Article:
Since 1952, Kelty has worked hard to deliver lightweight functionality in an easy to use package for experienced backpackers and weekend warriors alike. The Kelty TN3 is no exception to that goal – the TN3 is a fully featured, 3-person backpacking tent that can be set up in as little as 2 minutes with Kelty’s color-coded system and Jake’s Foot (ball & socket) pole attachment.
Over the past several weeks we’ve been able to test this tent in some serious conditions. Let’s take a closer look at why this tent is a setup dream…
- Freestanding design
- Color coordinated poles & clips
- Easy rollback stargazing fly
- Jake’s Foot pole attachment (easy-snap ball & socket style)
- Two doors and vestibules
- Taped seams
- 3 person capacity
- Easy to see orange painted stakes
- Internal storage pouches for electronics/keys/sunglasses
Kelty released this tent under their TrailLogic Collection, which is a line of fully featured multi-person backpacking tents. With dedicated collapsing poles to support a freestanding design and a list of functional and fun features, this tent weighs in at just over 5 pounds. While it is certainly not an ultralight backpacking tent, the weight can easily be distributed amongst you and your tent mate(s). Hitting the trails with two mates? Divvying up and passing out one of each – the poles, fly, and main structure – is a pretty fair split.
The footprint of the TN3 is a standard 4 corner, rectangular floor and mesh wall structure. Kelty paired the tried and true format with a dual vestibule rainfly adding covered storage for boots & packs when they can’t fit inside. The second door is a huge positive for both ease of access and sleep courtesy (because we all know a tent mate that gets out a couple times per night stumbling over you before the birds started chirping).
What truly sets the TN3 apart is a unique feature set that expedites setup (and teardown) while eliminating the hassle of setting up most tents. I’ve run through several setups and managed to reduce the time needed down to about two minutes. Starting with each piece unfolded, I managed to snap the poles together, upright the tent, and pop the fly on in that short time frame.
Here’s how: to start, Kelty added in a really nice color-coded guide system that indicates pole and fly direction. On one side of the tent, you’ll see lime green indicators on the main structure that match up with lime green clips on the fly and forest green feet on the poles. The opposing side is marked with grey guides. However, some of the roll up points to hold the door and fly have both colors to indicate they are not anchor points (as seen in the image below, right).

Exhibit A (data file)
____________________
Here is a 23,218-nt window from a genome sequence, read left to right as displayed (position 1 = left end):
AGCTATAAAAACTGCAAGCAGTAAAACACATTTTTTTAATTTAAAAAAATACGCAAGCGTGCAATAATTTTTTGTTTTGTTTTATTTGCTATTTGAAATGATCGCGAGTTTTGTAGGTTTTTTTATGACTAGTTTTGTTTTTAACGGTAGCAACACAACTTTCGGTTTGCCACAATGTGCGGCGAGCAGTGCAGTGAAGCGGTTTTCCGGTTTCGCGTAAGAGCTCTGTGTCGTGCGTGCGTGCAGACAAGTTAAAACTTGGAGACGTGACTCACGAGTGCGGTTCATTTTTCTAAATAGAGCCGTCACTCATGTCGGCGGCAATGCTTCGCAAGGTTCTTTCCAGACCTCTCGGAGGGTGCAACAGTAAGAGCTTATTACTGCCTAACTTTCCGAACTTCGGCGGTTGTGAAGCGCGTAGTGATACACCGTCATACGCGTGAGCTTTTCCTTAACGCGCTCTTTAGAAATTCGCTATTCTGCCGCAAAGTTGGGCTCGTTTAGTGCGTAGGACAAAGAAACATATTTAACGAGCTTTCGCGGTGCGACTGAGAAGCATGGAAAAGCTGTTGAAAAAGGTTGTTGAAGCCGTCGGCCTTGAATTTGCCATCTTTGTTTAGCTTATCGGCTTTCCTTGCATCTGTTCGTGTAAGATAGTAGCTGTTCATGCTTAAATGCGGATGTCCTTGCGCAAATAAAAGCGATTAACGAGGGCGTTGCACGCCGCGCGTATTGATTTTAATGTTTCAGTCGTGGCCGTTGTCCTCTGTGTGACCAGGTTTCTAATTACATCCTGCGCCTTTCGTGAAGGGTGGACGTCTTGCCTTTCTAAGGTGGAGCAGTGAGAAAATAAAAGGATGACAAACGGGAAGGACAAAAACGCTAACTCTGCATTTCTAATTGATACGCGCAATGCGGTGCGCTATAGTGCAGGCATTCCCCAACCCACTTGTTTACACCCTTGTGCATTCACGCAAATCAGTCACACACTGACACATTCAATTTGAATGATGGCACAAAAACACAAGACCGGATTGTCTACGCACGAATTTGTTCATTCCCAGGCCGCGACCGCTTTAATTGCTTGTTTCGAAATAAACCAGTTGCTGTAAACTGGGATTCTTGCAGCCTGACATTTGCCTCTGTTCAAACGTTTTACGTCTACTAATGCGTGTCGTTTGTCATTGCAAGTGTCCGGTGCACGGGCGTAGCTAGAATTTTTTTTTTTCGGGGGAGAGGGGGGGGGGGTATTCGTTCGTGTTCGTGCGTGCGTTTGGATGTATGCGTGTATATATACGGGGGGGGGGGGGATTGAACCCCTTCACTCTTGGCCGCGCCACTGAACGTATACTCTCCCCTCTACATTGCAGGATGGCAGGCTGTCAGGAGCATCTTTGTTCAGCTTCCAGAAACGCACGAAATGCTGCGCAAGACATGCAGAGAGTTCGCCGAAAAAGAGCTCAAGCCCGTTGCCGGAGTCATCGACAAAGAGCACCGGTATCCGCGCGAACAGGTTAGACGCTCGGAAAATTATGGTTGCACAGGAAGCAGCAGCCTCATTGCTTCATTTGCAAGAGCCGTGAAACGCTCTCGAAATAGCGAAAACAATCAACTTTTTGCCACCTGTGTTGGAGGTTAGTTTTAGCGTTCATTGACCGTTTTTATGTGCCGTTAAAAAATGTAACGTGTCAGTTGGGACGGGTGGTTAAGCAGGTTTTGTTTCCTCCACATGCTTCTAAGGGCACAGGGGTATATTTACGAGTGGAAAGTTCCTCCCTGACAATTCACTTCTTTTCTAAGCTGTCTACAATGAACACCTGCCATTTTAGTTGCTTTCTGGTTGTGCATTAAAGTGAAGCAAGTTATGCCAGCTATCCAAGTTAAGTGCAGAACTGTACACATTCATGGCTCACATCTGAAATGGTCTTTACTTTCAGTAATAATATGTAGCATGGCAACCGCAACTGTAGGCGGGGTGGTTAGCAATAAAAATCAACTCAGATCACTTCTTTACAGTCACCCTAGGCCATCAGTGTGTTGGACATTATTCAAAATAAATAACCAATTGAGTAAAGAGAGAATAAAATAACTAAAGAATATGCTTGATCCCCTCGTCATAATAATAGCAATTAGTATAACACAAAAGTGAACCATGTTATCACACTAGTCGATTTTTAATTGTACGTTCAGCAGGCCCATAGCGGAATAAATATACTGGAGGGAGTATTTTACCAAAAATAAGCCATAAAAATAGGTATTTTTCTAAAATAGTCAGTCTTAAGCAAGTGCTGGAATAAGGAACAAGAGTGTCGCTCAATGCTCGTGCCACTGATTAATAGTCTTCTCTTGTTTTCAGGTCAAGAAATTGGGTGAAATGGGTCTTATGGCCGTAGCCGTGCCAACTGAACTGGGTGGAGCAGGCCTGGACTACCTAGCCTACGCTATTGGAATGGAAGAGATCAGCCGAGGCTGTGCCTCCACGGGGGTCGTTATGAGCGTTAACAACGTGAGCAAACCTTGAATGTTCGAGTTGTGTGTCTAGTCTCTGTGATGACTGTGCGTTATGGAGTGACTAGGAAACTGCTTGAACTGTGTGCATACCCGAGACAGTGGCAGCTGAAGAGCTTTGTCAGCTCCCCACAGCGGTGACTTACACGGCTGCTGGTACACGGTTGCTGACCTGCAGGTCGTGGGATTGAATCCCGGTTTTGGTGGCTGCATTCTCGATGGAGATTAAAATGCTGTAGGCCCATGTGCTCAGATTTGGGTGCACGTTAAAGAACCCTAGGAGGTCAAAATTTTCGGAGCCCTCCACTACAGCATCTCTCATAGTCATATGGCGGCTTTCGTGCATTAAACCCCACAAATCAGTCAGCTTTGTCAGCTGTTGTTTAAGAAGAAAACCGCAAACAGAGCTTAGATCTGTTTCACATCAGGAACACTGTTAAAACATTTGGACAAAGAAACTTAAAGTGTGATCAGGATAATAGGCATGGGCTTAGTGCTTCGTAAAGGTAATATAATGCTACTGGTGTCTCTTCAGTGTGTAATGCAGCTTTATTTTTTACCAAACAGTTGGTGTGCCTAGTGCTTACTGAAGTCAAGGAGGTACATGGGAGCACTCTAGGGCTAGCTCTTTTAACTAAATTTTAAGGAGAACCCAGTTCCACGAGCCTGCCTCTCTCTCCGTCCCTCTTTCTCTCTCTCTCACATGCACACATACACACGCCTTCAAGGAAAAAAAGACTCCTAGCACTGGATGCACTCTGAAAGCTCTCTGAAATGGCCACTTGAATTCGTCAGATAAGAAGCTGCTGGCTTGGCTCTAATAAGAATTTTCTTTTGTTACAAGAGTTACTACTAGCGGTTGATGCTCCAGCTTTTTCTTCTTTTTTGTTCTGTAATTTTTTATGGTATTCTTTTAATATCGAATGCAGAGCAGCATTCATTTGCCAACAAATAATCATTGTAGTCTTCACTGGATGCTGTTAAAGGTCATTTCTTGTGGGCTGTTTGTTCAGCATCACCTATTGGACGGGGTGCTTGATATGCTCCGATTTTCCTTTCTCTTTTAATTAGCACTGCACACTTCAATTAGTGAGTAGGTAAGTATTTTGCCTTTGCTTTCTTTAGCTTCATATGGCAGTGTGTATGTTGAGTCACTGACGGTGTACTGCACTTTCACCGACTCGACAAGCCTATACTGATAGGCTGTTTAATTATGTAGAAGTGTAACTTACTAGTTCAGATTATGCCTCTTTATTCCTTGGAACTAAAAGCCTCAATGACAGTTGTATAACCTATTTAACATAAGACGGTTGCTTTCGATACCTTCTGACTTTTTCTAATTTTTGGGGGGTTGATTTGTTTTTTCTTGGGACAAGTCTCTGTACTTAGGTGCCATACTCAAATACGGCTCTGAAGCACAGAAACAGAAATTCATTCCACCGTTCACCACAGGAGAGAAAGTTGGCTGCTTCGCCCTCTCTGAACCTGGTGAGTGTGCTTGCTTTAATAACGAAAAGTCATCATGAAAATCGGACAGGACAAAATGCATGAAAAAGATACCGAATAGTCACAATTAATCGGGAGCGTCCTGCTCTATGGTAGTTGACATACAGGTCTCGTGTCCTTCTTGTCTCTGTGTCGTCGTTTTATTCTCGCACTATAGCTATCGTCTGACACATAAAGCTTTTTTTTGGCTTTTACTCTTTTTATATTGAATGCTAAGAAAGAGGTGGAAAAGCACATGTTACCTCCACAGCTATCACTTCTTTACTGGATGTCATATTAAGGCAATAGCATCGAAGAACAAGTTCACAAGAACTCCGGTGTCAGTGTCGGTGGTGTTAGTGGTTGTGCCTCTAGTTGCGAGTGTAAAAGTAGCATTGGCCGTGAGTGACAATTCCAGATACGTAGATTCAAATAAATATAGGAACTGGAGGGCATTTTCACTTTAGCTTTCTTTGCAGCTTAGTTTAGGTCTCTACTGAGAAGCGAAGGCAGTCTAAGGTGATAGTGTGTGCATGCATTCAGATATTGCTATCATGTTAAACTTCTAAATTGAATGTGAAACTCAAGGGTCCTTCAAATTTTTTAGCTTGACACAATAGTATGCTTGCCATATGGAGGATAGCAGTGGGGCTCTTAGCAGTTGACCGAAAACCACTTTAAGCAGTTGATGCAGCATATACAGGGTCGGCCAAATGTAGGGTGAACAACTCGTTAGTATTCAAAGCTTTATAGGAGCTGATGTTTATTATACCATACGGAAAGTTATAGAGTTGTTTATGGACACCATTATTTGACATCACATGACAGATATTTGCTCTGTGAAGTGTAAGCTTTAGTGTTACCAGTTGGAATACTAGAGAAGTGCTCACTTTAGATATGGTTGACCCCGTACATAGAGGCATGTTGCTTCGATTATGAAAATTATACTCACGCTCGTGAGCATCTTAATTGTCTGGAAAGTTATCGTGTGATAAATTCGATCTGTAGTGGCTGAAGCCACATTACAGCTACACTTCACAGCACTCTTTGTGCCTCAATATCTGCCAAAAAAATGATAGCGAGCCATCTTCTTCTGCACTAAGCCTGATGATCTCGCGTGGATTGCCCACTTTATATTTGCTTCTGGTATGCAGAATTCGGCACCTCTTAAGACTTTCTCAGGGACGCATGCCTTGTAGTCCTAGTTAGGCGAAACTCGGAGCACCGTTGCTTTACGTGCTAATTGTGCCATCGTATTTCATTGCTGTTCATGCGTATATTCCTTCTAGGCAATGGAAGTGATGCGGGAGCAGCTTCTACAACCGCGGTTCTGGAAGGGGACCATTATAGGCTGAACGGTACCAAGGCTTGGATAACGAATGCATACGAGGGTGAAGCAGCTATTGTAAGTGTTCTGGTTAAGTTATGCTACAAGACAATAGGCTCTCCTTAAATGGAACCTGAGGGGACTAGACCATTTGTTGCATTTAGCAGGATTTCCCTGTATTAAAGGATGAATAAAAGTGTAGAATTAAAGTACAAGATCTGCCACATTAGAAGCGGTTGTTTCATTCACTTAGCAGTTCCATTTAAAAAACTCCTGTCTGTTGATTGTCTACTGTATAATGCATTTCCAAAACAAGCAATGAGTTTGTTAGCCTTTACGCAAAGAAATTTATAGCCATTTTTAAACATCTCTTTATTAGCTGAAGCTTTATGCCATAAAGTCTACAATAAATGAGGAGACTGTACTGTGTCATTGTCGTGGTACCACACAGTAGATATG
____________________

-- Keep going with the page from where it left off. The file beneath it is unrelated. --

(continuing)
Secondly, Kelty equipped this tent with Jake’s Foot clips for the poles and fly attachment. For those who are not familiar, Jake’s Foot style poles feature a ball end that easily snaps into a socket style foot at each corner. The rain fly features a hook and rail style attachment that quickly connects to the same foot piece as the poles. Lastly, the tent structure is attached via easy rotate clips that are aligned perpendicular to the pole at first, then rotated counterclockwise into place.
These setup aids amount to a super fast setup for a backpacker of any experience level. For those entering the hobby, this is an easy to use tent for folks not accustomed to tent setup. For the avid backpacker, this tent is a setup dream that can be up in minutes for nights that you are racing sunset.
Apart from the setup aids mentioned above, the TN3 is outfitted with stargazing fly. No, there isn’t a big skylight in the top, but the fly has two quick release holds that allow the rain fly to be rolled up and stowed near the centerline of the tent for obstruction free stargazing fun. In the event of a few sprinkles, the fly can quickly be unclipped, unrolled, and snapped back in place from inside the tent (just unzip the door and have your buddy copy you on the other side).
This tent easily fits a regular length sleeping pad and bag lying in parallel with the door walls. If you are average height or smaller, there won’t be any sideways sleeping needed! Maxing out at three persons, this tent is a cozy fit at that capacity, but so is any tent at max capacity.
If you’re like me and like to curl up on your side and draw your knees to your chest when you sleep, you’d likely be more comfortable fitting two in this tent. I also prefer to bring my bag inside to avoid that morning dew build up on the back padding, so this tent is perfect for two persons and their gear in that scenario.
At $299.95, this tent isn’t your big box store tent, but the extra hundred or hundred and a half over the bargain brands delivers a collection of features that make this tent a go-to for backpacking and car camping adventures alike. Between the Jack’s Foot style attachments, the color-coded guides, the stargazing fly, and the decent weight, Kelty tents deliver a lot of bang for your buck.
- Super easy color-coded setup
- Stargazing fly
- Dual doors
- A bit heavy for the backpacking classification, but weight can be shared between friends